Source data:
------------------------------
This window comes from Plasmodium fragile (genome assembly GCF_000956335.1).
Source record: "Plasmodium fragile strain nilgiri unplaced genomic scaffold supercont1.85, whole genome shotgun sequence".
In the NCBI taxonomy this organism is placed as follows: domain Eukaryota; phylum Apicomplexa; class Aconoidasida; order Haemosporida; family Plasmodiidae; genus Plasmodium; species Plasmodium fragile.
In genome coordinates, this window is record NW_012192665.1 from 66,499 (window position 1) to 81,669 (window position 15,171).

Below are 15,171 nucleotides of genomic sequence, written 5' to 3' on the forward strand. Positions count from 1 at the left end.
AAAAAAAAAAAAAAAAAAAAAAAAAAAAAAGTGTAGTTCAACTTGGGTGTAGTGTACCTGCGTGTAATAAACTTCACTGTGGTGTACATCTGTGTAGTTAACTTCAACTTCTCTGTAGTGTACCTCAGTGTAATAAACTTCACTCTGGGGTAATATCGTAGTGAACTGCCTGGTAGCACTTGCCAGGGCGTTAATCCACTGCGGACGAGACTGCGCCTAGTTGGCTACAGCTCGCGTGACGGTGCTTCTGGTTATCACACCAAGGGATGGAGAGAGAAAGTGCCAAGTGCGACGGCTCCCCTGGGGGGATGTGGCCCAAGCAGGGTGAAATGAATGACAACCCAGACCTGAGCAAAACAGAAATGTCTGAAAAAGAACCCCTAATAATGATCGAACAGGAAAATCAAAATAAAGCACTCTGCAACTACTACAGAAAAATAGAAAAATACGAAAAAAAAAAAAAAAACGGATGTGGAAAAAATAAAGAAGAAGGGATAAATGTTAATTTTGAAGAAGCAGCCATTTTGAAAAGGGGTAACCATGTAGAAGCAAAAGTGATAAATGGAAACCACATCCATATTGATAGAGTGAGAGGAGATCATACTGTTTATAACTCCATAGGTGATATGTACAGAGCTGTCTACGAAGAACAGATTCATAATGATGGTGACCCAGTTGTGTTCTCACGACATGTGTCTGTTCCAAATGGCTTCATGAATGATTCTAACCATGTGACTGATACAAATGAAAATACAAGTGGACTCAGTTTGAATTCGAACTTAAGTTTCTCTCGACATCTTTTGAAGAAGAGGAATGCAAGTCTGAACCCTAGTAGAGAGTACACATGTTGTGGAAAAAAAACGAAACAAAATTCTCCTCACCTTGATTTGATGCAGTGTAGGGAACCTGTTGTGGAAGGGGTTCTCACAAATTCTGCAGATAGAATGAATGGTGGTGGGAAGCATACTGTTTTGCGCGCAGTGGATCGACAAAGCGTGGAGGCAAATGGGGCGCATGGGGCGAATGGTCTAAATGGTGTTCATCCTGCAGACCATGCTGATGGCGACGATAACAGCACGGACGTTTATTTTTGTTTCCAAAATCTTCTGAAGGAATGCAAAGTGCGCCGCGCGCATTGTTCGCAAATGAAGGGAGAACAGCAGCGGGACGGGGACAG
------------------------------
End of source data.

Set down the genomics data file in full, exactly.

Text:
This window comes from Plasmodium fragile (genome assembly GCF_000956335.1).
Source record: "Plasmodium fragile strain nilgiri unplaced genomic scaffold supercont1.85, whole genome shotgun sequence".
In the NCBI taxonomy this organism is placed as follows: domain Eukaryota; phylum Apicomplexa; class Aconoidasida; order Haemosporida; family Plasmodiidae; genus Plasmodium; species Plasmodium fragile.
In genome coordinates, this window is record NW_012192665.1 from 66,499 (window position 1) to 81,669 (window position 15,171).

Below are 15,171 nucleotides of genomic sequence, written 5' to 3' on the forward strand. Positions count from 1 at the left end.
AAAAAAAAAAAAAAAAAAAAAAAAAAAAAAGTGTAGTTCAACTTGGGTGTAGTGTACCTGCGTGTAATAAACTTCACTGTGGTGTACATCTGTGTAGTTAACTTCAACTTCTCTGTAGTGTACCTCAGTGTAATAAACTTCACTCTGGGGTAATATCGTAGTGAACTGCCTGGTAGCACTTGCCAGGGCGTTAATCCACTGCGGACGAGACTGCGCCTAGTTGGCTACAGCTCGCGTGACGGTGCTTCTGGTTATCACACCAAGGGATGGAGAGAGAAAGTGCCAAGTGCGACGGCTCCCCTGGGGGGATGTGGCCCAAGCAGGGTGAAATGAATGACAACCCAGACCTGAGCAAAACAGAAATGTCTGAAAAAGAACCCCTAATAATGATCGAACAGGAAAATCAAAATAAAGCACTCTGCAACTACTACAGAAAAATAGAAAAATACGAAAAAAAAAAAAAAAACGGATGTGGAAAAAATAAAGAAGAAGGGATAAATGTTAATTTTGAAGAAGCAGCCATTTTGAAAAGGGGTAACCATGTAGAAGCAAAAGTGATAAATGGAAACCACATCCATATTGATAGAGTGAGAGGAGATCATACTGTTTATAACTCCATAGGTGATATGTACAGAGCTGTCTACGAAGAACAGATTCATAATGATGGTGACCCAGTTGTGTTCTCACGACATGTGTCTGTTCCAAATGGCTTCATGAATGATTCTAACCATGTGACTGATACAAATGAAAATACAAGTGGACTCAGTTTGAATTCGAACTTAAGTTTCTCTCGACATCTTTTGAAGAAGAGGAATGCAAGTCTGAACCCTAGTAGAGAGTACACATGTTGTGGAAAAAAAACGAAACAAAATTCTCCTCACCTTGATTTGATGCAGTGTAGGGAACCTGTTGTGGAAGGGGTTCTCACAAATTCTGCAGATAGAATGAATGGTGGTGGGAAGCATACTGTTTTGCGCGCAGTGGATCGACAAAGCGTGGAGGCAAATGGGGCGCATGGGGCGAATGGTCTAAATGGTGTTCATCCTGCAGACCATGCTGATGGCGACGATAACAGCACGGACGTTTATTTTTGTTTCCAAAATCTTCTGAAGGAATGCAAAGTGCGCCGCGCGCATTGTTCGCAAATGAAGGGAGAACAGCAGCGGGACGGGGACAG